The story of the collapse of FTX could be from a Netflix plot, where one of the most striking things in the story is not only the deceit, but the excesses. The world media have shown surprise at the 19 properties valued at more than 121 million dollars that the company owned by Sam Bankman-Fried, the co-founder of FTX, captured and called to trial on bail for fraud for the collapse of that cryptocurrency exchange platform.
On December 22, Judge Gabriel Gorenstein issued the ruling during the arraignment hearing against Bankman-Fried in a Manhattan federal court following his extradition from the Bahamas. Bankman-Fried, who recently claimed he only had $100,000 left in the bank, will have to live at his parents’ home in Palo Alto, California, the judge ruled.
Under the agreement, the 30-year-old former billionaire, once touted as a possible future Warren Buffett, will be subject to electronic monitoring.
FTX and its trading house, Alameda Research, went bankrupt last month after being a virtual trading business that was once valued by the market at $32 billion.
Prosecutors allege that Bankman-Fried misled investors and misused funds belonging to clients of FTX and Alameda Research. The businessman was charged with eight counts, including conspiracy, wire fraud, money laundering and violations of the electoral financing law.
But beyond the corporate network that led him to be required by Uncle Sam, the way in which the businessman gradually seized the best properties in the Bahamas has left investigators stunned. “They bought the Bahamas in an amazing way,” a source told the Daily Mail for a report on that subject.
The newspaper shows the luxuries that were purchased with the money of hundreds of unsuspecting people who gave up their savings to invest in cryptocurrencies. One of them is a penthhouse valued at 30 million dollars, dozens of condominiums around the island and a vast piece of land on which it was planned to build the company’s headquarters in Nassau.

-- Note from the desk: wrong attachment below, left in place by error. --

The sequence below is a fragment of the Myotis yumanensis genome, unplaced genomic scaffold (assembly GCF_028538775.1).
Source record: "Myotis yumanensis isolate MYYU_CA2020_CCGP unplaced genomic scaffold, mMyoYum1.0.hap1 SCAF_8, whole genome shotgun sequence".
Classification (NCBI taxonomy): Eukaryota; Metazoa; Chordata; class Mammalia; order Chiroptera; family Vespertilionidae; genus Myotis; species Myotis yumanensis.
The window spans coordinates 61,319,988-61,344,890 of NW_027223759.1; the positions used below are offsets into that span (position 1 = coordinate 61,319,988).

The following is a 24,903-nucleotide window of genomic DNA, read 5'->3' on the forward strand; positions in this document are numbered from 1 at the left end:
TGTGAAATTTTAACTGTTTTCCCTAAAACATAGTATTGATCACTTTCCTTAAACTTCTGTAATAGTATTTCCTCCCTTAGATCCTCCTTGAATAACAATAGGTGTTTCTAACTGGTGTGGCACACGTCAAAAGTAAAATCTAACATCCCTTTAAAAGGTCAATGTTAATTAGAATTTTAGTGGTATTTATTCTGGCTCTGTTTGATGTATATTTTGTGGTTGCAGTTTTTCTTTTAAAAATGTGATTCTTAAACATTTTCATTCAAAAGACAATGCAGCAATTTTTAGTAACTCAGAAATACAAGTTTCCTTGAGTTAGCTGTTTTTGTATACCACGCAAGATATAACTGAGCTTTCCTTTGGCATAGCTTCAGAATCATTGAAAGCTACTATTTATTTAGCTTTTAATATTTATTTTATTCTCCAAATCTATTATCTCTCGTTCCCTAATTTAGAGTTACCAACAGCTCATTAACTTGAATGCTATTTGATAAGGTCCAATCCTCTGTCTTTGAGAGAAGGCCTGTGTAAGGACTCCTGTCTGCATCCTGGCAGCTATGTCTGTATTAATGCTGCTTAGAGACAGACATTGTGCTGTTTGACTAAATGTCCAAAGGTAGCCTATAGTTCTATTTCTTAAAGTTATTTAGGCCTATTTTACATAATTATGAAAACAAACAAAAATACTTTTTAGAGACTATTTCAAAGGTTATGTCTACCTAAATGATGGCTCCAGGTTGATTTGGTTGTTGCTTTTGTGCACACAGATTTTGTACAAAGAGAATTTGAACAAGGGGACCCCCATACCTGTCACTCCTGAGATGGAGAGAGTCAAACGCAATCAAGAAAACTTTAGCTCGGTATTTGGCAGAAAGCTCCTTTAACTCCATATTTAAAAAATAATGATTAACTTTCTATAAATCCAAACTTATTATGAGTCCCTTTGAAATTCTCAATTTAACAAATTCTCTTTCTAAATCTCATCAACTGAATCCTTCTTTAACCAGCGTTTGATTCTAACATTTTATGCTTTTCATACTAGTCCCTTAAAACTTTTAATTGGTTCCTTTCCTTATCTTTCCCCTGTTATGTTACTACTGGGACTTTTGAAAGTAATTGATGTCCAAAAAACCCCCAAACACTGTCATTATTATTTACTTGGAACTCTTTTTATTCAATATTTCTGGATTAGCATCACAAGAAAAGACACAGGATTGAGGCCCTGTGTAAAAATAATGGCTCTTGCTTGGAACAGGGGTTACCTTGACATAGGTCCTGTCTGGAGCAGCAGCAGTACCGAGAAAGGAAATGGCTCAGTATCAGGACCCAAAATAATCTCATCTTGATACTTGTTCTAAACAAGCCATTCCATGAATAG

The penthouse, for example, was featured in a Reuters article. It’s in Albany Bahamas, a resort where Tiger Woods holds a tournament every year. It has six rooms and was shared by nine company colleagues.
One of them was Caroline Ellison, the Bankman-Fried couple, Math genius who is also in the crosshairs of authorities for his role in the company.
The property has two private elevators, a terrace, bar, jacuzzi and spa. In that same place, the company acquired, according to the Daily Mail, six condos. Justin Timberlake also has a home there.
See the Daily Mail video of the apartment:
US law enforcement authorities transferred Bankman-Fried to New York, where prosecutors say two of his associates have pleaded guilty to charges related to the company’s collapse.
They could both be collaborating with the government, which means they could frame Sam Bankman-Fried. They are Caroline Ellison, former head of Alameda Research, and Gary Wang, co-founder of FTX, charged “in connection with their role in the fraud that contributed to the collapse” of the platform, Manhattan US Attorney Damian Williams said, without elaborating.
According to The Wall Street Journal, both were charged with fraud, while only Ellison was charged with conspiracy to commit a crime. Separately, the US stock market regulator, the SEC, and the Commodity Futures Trading Commission (CFTC) announced Wednesday that they had filed civil lawsuits against Ellison and Wang and that the two were cooperating, which should lead to lighter penalties.
The CFTC estimates that $8 billion in funds were embezzled from FTX client accounts. After its founding in 2019, FTX grew spectacularly to become a leading player in the world of cryptocurrencies. Bankman-Fried graced the covers of finance and technology magazines, such as fortune comparing him to Buffett, and attracted large investments from prominent fund managers and venture capitalists.
But it all came crashing down dramatically in November when a media report said the balance of Alameda relied heavily on a token created by FTX with no standalone value, exposing that the Bankman-Fried companies were interrelated. The businessman was arrested at his Nassau apartment on December 12 at the request of the United States.
A permanent resident of the Bahamas, he spent nine days in jail, weighing his options before telling the Nassau magistrate court on Wednesday that he would not fight extradition.